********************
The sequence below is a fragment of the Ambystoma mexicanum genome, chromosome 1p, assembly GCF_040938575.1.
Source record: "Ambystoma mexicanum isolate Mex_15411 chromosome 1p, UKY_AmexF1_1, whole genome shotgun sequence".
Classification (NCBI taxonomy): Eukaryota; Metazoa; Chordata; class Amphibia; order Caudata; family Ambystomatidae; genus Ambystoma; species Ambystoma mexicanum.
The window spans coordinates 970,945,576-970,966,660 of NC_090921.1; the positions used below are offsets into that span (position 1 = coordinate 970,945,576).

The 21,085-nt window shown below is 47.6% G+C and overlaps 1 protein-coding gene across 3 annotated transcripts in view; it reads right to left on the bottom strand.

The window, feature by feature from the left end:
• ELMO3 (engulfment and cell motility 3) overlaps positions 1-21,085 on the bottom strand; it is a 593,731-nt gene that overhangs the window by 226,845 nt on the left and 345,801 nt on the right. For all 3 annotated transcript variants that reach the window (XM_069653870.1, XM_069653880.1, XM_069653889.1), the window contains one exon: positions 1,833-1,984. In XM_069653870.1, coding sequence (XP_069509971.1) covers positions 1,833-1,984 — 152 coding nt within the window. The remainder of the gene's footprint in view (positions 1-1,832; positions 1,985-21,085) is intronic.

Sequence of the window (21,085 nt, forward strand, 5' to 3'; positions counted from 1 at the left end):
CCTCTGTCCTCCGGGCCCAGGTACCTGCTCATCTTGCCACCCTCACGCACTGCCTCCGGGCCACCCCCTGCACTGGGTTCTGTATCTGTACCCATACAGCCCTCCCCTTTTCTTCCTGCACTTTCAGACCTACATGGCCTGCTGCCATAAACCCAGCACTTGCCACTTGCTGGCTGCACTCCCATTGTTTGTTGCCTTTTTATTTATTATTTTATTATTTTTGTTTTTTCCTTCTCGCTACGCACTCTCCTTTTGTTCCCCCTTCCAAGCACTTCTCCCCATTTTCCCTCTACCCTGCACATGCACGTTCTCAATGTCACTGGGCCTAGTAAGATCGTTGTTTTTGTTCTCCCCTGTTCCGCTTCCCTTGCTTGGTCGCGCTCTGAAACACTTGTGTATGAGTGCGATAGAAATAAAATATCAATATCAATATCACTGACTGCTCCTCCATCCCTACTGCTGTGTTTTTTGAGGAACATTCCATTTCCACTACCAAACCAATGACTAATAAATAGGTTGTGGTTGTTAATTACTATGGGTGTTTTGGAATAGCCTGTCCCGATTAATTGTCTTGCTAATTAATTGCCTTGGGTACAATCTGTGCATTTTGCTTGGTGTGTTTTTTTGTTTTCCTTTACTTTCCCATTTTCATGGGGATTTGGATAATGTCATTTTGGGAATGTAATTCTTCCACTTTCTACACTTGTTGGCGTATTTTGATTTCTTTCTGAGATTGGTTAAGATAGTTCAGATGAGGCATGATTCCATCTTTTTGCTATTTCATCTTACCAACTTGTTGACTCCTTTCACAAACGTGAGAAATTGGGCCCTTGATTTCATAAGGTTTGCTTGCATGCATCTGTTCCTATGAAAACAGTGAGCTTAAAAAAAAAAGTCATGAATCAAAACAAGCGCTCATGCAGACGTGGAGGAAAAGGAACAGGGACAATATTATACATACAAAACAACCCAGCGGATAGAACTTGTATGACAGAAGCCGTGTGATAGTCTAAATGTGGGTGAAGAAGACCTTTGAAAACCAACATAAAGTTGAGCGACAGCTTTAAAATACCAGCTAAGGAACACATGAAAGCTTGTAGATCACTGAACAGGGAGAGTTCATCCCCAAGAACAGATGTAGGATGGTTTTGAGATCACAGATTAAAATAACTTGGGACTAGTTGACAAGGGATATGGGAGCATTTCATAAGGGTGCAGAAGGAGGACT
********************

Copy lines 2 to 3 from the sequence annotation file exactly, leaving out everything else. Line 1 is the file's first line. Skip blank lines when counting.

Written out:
Source record: "Ambystoma mexicanum isolate Mex_15411 chromosome 1p, UKY_AmexF1_1, whole genome shotgun sequence".
Classification (NCBI taxonomy): Eukaryota; Metazoa; Chordata; class Amphibia; order Caudata; family Ambystomatidae; genus Ambystoma; species Ambystoma mexicanum.